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Stone handaxe
THIS small handaxe is one of the most beautiful in the British Museum. It is made from quartz with attractive amethyst banding, a difficult material from which to make tools because it is extremely hard. The toolmaker would have had to hit with considerable force and accuracy to remove flakes. Such a high degree of difficulty makes the thin, symmetrical shape of this piece a masterpiece of the toolmakers’ art.
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The Conclusion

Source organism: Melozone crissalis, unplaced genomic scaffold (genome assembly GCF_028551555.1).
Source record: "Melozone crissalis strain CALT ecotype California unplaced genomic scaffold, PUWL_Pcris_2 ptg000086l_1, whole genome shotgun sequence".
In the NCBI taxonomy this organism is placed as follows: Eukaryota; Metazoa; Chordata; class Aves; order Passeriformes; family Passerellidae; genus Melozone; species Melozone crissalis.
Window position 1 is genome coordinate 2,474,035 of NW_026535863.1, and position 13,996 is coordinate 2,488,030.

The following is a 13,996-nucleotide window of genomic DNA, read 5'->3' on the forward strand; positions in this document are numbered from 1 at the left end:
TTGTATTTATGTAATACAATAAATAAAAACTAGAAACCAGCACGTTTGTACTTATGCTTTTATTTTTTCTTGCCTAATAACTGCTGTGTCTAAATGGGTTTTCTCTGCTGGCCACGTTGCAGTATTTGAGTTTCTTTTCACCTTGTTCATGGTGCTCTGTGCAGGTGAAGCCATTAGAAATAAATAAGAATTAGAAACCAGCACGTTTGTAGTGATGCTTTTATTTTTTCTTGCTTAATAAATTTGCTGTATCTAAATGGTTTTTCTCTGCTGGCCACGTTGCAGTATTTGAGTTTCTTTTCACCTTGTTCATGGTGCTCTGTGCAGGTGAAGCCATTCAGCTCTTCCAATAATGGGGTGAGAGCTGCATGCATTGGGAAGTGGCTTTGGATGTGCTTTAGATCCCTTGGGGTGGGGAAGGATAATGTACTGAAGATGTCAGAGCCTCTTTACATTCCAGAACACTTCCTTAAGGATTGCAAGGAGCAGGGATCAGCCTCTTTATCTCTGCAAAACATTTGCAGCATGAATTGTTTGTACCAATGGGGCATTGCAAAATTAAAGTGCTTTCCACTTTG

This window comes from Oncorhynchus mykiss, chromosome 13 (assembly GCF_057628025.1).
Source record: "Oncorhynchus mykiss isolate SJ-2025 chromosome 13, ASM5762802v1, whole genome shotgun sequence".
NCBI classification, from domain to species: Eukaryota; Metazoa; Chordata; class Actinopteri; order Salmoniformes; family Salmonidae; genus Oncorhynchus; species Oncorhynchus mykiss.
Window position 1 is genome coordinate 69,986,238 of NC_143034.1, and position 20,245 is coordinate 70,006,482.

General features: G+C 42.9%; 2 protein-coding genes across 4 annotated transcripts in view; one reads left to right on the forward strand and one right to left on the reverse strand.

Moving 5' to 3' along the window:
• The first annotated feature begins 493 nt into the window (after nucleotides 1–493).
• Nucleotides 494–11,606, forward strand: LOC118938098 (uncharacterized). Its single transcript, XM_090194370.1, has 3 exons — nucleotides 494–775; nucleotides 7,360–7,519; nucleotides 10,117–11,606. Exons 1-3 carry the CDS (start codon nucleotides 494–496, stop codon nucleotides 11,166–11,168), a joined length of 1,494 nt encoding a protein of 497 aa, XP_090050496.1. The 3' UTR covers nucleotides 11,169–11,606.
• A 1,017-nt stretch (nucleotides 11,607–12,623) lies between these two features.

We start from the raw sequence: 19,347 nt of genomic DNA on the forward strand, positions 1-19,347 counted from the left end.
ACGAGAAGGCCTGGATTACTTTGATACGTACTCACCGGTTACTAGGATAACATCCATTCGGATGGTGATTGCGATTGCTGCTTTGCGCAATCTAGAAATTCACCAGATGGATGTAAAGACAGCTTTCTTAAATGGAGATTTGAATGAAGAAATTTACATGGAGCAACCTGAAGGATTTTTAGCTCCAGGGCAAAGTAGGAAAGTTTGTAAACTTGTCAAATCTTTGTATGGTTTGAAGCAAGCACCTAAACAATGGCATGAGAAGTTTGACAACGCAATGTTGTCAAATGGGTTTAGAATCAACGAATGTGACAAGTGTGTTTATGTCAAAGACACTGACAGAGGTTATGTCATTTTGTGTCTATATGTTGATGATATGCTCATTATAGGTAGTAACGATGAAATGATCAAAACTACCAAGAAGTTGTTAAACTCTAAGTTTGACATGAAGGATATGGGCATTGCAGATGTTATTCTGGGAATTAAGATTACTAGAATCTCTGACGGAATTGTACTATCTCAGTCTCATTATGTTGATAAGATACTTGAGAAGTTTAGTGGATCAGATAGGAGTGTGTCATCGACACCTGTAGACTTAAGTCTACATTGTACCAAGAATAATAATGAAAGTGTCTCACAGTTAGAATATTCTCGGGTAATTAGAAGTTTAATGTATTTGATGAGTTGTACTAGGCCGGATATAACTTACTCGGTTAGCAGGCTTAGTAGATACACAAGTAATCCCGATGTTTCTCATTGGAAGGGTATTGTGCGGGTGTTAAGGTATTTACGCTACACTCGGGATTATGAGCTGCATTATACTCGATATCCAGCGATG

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The final stage of Stonehenge was completed by 1 550 BC. The Bluestones had been reintroduced, a complete circle of Bluestones was placed between the outer sarsen circle and the inner sarsen horseshoe created by the five great Trilithons. Within this sarsen horseshoe yet another horseshoe, this time of nineteen Bluestones was added. In addition, the so called altar stone, a micaceous sandstone from Pembrokeshire, was placed inside the Bluestone horseshoe. The stone stood alone facing the sunrise at the heart of the sanctuary. Its name probably arose because, when one of the uprights and the lintel of the great trilithon toppled, they fell onto the micaceous sandstone and it now lies beneath them. Subsequent visitors who saw the micaceous sandstone prostrate on the ground assumed from their Christian heritage that they were looking at an altar. It was originally upright and not laying down as its present position suggests. More post-holes, known as the Y and Z holes, have been found, they were dug after the sarsen circle, and are outside it; their purpose is unknown.



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